I recently shared my birth story on Instagram, the video is embedded below if you have the time to watch it. To be completely honest, I never gave much thought to sharing a birth story and I think it’s because I assumed that women have been giving birth since forever, what on earth could I possibly have to add to the conversation. But that’s exactly it, everyone’s specific experience is so unique, or at the very least unique to them and there’s something to be said in finding not only where we differ but maybe even more importantly, where we are alike.

Before you watch the video, I just want to provide context as to the specifics of my pregnancy. My pregnancy was considered high risk for the following reasons:

Multiples: Twins runs in our families, so I should have seen it coming but was proper surprised when I found out about our spontaneous twins. Twin pregnancies are automatically considered high risk. WebMD shares: Twins are at higher risk of preterm labor and delivery and have higher degree of respiratory issues.” As a result of being born too early, twins may be born at low birth weights, and such babies tend to have more health problems than babies born weighing more than 5.5 pounds. Additionally, as many as 37 percent of twin pregnancies involve Pregnancy-induced hypertension (PIH), which is three to four times the rate in singleton pregnancies. Left untreated, it can lead to premature labor, a baby who doesn’t grow well, or a stillborn baby. It can also be a serious threat to the mother’s health, especially if it develops into preeclampsia.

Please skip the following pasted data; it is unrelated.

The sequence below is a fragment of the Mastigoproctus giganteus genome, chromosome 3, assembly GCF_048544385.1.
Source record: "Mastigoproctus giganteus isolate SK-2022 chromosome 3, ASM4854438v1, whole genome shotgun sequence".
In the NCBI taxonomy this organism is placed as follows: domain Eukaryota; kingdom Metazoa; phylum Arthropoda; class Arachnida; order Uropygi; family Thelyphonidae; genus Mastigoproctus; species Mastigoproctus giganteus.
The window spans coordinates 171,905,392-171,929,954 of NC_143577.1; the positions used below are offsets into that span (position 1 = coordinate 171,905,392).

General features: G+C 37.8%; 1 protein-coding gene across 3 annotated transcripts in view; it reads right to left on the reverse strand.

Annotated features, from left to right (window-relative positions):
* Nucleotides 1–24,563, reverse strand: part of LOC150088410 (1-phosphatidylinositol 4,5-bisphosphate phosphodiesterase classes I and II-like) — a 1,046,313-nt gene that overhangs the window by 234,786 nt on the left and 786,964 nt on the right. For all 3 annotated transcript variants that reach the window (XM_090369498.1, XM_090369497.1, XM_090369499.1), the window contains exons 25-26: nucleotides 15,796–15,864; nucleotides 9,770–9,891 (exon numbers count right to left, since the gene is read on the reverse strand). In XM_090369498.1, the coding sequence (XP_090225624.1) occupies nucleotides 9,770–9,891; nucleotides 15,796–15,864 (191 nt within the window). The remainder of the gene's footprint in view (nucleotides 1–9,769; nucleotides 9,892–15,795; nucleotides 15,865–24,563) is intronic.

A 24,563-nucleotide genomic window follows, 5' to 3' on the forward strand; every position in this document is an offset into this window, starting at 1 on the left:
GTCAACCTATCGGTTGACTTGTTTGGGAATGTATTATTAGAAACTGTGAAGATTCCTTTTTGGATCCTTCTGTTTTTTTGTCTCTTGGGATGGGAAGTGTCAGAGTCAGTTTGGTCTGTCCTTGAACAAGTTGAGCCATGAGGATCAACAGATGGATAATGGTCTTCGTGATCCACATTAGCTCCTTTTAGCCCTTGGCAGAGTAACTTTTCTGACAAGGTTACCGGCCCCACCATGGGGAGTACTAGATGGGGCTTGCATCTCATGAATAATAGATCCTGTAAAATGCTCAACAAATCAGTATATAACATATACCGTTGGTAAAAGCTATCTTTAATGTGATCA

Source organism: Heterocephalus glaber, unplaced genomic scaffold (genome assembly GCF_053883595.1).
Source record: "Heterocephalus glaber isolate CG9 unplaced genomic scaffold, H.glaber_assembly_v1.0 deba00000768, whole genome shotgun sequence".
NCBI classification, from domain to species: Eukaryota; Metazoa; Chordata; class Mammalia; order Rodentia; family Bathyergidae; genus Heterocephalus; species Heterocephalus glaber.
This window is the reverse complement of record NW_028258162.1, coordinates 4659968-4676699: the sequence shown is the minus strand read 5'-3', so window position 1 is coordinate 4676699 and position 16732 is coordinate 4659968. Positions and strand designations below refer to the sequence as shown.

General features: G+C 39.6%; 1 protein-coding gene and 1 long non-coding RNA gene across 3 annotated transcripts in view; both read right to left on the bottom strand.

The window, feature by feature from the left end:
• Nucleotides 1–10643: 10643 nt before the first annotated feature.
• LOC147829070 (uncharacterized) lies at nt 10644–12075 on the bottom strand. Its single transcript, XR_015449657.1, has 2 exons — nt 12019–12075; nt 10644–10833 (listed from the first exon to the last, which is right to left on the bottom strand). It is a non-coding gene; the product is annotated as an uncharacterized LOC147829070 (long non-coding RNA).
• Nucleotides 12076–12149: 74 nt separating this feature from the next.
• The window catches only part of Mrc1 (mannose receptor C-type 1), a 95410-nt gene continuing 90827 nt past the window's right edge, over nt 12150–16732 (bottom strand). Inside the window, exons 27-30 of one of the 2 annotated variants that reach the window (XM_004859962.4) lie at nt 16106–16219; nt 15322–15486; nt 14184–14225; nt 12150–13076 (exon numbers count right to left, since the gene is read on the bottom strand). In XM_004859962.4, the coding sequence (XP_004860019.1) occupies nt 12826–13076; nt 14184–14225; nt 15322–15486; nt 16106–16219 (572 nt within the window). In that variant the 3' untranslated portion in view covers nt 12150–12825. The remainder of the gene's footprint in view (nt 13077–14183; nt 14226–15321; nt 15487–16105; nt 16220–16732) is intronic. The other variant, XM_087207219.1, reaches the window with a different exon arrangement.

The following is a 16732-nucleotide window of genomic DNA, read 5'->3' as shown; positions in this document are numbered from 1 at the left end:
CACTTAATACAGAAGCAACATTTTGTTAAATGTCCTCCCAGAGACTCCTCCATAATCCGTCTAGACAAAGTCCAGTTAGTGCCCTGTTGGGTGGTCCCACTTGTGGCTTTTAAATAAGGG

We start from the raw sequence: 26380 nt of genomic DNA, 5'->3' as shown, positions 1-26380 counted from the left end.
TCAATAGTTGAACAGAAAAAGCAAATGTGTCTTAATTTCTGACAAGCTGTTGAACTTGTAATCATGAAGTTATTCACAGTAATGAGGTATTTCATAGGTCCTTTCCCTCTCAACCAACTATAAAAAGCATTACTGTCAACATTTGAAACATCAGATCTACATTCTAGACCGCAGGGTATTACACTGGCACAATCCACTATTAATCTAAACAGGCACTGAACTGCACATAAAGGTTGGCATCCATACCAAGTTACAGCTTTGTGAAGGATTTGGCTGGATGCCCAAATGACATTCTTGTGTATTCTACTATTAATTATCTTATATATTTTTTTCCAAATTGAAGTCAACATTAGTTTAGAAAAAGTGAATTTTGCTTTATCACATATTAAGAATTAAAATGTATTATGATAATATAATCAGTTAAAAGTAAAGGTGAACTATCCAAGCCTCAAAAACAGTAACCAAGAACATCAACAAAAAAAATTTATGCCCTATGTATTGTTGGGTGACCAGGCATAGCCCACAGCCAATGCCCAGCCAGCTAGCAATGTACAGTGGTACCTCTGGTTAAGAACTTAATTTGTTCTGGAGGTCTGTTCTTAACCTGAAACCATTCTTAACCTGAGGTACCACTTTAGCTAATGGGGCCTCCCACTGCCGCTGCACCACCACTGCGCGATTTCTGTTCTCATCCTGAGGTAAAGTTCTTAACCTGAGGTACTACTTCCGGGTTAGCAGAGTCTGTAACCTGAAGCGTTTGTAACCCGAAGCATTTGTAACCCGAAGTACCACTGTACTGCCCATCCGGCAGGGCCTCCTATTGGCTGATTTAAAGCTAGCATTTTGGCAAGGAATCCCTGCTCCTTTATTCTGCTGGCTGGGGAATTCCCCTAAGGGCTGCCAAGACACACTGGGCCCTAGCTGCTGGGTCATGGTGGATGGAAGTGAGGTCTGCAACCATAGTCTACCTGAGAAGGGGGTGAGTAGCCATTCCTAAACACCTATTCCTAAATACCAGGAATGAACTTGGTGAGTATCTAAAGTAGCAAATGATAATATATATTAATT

Geriatric or Advanced maternal Age pregnancy: Yup, it took my husband and me forever to decide to have babies. And while many women are delaying pregnancy well into their 30s and beyond — and delivering healthy babies, you should be aware, as I was constantly reminded, that there are some risks and special care that needs to be taken. There’s also a higher incidence of high blood pressure, gestational diabetes, chromosomal abnormalities, c-sections, and an increased risk of pregnancy loss.